The SIF will be coded by Apple with a unique identifier of the phone so that the SIF would only load and execute on the SUBJECT DEVICE.

But, let’s say somehow the FBI accidentally put the SIF on a thumb drive and lost it and it magically got into the hands of ‘hacker gangs.’ Could they reverse engineer the image file sent by Apple to the FBI to unlock other devices? Or could the FBI do the same? Yes and no. Yes because it’s technically possible, no because in order for the software to run on a device it needs to be electronically signed by Apple or it won’t run on any device. So the software would be completely useless.

This is what is keeping the FBI, Chinese intelligence agencies, and hacker collectives like Anonymous from doing something like this right now. An iPhone will not run any software update that has not been signed by Apple. Period. And nobody has the signing keys but Apple. This is the whole point of Jailbreaking.

Should Apple loses control of its keys there are bigger things to worry about then the 10-try-wipe feature because hackers can completely change the operating system to do any number of much more scary things — like turn your microphone or camera or location services on at any point, or collect all of your passwords and credit card information through text entry, or just completely brick your device.

Don’t panic though, Apple will never lose control of it’s signing keys. It’s not a valid concern.

Here’s my main point: Apple can easily comply with the order without subverting the security of their devices, or making it easier for your device to be hacked.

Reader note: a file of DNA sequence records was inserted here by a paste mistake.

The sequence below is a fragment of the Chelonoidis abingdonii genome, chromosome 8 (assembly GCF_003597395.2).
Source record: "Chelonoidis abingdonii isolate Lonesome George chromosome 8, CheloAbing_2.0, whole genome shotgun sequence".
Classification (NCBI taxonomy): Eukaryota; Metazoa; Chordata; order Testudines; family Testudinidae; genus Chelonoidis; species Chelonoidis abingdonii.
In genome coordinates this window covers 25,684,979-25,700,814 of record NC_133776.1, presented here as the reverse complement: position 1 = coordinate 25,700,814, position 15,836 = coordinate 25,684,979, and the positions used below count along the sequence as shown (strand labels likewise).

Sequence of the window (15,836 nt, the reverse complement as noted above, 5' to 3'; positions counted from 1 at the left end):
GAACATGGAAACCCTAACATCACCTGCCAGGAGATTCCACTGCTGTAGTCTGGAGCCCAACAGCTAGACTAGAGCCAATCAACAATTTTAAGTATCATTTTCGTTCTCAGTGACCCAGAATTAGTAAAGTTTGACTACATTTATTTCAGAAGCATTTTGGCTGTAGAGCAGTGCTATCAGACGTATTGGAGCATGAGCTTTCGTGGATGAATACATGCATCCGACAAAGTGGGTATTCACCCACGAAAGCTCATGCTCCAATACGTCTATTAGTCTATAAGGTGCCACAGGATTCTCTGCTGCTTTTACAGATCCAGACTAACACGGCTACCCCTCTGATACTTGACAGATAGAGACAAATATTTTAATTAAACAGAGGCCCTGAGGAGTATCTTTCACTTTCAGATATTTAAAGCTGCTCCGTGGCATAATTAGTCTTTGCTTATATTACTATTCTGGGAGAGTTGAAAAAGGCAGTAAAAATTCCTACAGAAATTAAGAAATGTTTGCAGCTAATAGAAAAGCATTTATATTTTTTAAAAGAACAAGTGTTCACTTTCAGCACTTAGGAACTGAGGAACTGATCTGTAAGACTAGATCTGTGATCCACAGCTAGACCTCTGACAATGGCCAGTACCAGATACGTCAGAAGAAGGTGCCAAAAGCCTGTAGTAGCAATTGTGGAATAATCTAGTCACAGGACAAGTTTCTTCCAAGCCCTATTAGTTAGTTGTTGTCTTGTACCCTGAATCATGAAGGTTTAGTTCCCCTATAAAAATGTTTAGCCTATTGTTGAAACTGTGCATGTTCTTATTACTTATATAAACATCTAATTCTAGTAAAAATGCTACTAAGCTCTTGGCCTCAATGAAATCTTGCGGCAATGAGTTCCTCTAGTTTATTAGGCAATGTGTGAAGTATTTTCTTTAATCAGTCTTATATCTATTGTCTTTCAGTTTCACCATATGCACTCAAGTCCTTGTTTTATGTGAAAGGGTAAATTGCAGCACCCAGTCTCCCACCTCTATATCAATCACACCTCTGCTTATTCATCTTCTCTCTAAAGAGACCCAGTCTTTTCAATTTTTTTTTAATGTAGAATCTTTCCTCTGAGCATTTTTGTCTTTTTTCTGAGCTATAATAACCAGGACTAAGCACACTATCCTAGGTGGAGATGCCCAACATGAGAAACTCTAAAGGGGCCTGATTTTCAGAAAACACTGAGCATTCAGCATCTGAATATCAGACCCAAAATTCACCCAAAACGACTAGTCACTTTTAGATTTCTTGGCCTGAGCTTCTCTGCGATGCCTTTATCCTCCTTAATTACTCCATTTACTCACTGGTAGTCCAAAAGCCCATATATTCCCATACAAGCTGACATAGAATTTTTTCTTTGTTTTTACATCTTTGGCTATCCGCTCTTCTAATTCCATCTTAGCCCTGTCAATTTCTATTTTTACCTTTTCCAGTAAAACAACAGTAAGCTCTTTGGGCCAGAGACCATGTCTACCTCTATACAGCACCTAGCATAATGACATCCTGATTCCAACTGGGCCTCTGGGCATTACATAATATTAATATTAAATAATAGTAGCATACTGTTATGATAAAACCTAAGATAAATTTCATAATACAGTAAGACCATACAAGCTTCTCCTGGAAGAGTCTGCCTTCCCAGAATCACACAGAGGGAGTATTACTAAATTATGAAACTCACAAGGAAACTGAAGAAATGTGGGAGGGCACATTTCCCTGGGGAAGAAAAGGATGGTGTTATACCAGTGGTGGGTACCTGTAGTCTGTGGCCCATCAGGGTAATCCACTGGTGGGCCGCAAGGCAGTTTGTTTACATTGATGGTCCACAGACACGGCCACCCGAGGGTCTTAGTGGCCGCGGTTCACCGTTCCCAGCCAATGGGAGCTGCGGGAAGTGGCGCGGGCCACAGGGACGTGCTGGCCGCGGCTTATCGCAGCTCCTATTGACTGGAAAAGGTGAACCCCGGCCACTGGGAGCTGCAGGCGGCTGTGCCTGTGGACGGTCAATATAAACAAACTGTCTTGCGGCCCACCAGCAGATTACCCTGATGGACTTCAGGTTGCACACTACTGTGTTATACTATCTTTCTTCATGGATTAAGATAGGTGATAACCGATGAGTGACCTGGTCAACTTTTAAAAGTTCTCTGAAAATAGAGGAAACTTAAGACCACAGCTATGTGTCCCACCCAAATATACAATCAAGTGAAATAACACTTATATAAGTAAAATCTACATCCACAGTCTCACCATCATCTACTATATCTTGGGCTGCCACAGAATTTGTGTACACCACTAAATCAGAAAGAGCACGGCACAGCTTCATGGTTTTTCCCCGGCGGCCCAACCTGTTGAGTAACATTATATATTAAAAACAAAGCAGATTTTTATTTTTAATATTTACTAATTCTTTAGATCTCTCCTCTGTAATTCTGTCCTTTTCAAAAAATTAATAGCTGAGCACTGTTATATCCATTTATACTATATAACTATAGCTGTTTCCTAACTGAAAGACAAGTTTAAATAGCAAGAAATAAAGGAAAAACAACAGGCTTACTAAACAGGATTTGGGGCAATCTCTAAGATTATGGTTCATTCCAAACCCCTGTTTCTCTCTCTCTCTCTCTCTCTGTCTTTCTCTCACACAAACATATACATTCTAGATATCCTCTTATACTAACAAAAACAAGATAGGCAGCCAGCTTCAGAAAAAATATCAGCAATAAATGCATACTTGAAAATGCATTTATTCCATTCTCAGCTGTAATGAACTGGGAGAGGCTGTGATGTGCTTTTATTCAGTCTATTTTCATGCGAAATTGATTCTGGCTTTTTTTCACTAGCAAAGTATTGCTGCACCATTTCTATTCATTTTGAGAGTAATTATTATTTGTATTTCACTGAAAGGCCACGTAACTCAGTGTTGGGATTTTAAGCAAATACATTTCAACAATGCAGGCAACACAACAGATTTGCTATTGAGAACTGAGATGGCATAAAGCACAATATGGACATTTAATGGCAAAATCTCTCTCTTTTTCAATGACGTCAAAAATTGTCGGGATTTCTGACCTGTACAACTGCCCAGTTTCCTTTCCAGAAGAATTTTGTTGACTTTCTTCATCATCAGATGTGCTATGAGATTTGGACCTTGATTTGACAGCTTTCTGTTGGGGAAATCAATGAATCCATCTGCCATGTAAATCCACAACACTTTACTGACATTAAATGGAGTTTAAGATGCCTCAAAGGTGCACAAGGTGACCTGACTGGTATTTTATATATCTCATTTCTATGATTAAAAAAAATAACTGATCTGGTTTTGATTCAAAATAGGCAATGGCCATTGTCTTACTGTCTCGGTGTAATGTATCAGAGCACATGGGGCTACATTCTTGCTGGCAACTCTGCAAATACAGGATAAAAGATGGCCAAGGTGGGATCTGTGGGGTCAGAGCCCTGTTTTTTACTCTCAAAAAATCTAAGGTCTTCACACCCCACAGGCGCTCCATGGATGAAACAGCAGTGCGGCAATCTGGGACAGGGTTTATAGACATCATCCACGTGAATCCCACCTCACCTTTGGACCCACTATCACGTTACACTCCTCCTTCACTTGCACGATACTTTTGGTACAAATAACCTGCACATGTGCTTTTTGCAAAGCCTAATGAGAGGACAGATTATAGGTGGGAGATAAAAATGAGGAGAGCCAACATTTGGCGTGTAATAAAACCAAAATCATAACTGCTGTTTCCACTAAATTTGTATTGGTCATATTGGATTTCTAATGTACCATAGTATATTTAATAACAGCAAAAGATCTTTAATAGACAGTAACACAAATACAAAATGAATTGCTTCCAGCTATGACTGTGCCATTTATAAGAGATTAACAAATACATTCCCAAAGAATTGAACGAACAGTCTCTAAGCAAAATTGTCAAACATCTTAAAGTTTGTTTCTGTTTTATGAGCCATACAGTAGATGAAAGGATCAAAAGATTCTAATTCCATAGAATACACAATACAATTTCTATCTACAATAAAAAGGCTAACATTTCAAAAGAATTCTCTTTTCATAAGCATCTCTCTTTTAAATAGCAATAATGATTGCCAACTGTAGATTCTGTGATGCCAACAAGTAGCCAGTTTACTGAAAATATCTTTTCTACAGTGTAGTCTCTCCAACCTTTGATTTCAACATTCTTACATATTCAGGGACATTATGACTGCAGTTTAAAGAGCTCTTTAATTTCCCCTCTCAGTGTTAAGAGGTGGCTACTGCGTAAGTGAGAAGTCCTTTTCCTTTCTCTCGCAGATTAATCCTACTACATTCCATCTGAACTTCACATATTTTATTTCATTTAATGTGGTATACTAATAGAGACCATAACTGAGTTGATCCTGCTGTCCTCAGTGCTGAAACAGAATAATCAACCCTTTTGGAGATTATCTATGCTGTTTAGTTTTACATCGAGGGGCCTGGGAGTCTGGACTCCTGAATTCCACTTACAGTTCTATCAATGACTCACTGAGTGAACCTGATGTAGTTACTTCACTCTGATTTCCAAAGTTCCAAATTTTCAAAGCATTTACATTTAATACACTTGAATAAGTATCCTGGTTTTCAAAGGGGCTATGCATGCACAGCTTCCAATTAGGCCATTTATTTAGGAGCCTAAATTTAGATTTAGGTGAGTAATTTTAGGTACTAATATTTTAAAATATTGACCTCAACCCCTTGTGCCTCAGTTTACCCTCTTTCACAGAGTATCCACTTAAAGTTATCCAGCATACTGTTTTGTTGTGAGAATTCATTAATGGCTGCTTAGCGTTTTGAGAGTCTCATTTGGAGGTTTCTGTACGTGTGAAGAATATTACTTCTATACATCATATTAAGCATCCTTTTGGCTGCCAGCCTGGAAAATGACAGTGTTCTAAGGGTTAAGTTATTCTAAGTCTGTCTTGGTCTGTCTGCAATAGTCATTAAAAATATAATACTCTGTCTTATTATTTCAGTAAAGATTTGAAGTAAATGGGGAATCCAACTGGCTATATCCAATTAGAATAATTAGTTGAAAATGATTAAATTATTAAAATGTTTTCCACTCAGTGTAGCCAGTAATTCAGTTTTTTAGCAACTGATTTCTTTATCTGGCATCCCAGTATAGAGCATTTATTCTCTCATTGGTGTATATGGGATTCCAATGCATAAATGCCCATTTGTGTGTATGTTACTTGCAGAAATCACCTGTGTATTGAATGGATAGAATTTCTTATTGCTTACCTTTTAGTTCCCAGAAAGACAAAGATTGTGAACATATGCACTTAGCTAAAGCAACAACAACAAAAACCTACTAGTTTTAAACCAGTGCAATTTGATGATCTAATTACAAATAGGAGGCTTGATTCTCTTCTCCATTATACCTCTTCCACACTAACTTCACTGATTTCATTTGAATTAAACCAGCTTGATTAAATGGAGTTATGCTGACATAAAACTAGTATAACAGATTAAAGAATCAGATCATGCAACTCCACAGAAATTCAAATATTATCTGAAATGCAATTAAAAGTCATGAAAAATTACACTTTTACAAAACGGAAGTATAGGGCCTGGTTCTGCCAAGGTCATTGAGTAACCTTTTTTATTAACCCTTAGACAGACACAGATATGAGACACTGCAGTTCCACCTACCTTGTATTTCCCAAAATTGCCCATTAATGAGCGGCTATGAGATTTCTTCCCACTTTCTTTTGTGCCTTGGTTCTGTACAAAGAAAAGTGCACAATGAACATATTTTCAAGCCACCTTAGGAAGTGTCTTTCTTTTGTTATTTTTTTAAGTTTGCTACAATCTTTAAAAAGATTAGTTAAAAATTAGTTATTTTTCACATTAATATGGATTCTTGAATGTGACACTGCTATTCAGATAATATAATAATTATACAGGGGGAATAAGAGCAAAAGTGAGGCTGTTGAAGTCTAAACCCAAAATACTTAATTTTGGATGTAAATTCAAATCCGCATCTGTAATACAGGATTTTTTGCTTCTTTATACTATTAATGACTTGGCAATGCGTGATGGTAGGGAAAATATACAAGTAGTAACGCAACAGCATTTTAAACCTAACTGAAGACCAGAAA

It just doesn’t want to.

Why not? They probably want to set legal precedent for political reasons. If Apple appeals the decision and wins and especially if it goes to the supreme court and it wins, Apple and every other technology company never ever has to unlock an encrypted device (at least in the US) ever again for anybody.

Why does it want this? We can’t really know what’s in the mind of Tim Cook. I truly believe that he and many other Silicon Valley companies think it’s a conflict of interest for his company to provide user data to government organizations, no matter who they are, and that’s its a moral imperative to not comply.

But even if that’s true, they have financial motives as well. If they comply with the court order, they have to keep staff on retention to comply with warrants from the hundreds of law enforcement agencies regularly. But more importantly, it may hurt their public image as a company that cares about their customer’s privacy, then they might not sell as many iPhones … you get the point.